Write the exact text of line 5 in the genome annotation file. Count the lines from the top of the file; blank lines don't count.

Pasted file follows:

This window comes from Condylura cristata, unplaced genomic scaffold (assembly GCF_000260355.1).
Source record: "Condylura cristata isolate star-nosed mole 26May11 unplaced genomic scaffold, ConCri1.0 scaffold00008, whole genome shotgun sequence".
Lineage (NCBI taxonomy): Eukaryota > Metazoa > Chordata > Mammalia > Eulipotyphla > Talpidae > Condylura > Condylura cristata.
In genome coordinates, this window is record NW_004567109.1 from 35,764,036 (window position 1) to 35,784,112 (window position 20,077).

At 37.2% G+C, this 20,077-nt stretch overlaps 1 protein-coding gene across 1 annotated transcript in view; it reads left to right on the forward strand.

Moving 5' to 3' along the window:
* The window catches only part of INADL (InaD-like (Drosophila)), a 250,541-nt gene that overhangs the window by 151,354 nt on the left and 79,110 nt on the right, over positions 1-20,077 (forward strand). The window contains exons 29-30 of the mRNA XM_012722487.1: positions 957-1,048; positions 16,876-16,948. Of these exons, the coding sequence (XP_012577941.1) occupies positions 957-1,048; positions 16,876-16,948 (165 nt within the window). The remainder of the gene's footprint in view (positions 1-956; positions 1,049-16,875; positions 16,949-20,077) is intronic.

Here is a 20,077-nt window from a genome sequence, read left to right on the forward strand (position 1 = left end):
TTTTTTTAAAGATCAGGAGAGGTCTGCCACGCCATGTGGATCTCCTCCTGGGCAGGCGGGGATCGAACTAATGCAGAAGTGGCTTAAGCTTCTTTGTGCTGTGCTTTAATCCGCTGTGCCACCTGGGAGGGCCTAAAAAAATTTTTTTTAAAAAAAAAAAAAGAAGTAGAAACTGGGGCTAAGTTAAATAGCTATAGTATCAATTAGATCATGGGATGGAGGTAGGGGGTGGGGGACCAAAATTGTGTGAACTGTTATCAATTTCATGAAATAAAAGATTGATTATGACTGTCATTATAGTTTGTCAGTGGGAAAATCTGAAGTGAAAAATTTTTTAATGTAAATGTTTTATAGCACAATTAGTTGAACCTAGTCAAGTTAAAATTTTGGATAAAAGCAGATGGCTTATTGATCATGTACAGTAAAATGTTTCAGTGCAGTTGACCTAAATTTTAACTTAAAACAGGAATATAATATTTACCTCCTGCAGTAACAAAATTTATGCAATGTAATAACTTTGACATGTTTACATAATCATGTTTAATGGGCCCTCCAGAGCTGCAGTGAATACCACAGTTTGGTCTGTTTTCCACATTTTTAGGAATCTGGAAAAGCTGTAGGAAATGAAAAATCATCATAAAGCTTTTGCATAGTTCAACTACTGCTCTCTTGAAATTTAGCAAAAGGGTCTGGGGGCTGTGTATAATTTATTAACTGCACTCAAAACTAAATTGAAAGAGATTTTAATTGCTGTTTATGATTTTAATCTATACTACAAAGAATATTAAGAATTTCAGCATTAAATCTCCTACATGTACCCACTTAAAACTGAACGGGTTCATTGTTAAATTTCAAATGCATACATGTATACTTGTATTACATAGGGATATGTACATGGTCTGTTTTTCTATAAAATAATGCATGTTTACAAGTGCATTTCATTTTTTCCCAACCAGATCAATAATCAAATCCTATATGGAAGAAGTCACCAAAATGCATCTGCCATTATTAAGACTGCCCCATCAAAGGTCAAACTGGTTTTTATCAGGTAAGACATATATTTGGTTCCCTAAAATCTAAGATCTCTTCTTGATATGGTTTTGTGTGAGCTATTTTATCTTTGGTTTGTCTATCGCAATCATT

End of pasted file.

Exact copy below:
At 37.2% G+C, this 20,077-nt stretch overlaps 1 protein-coding gene across 1 annotated transcript in view; it reads left to right on the forward strand.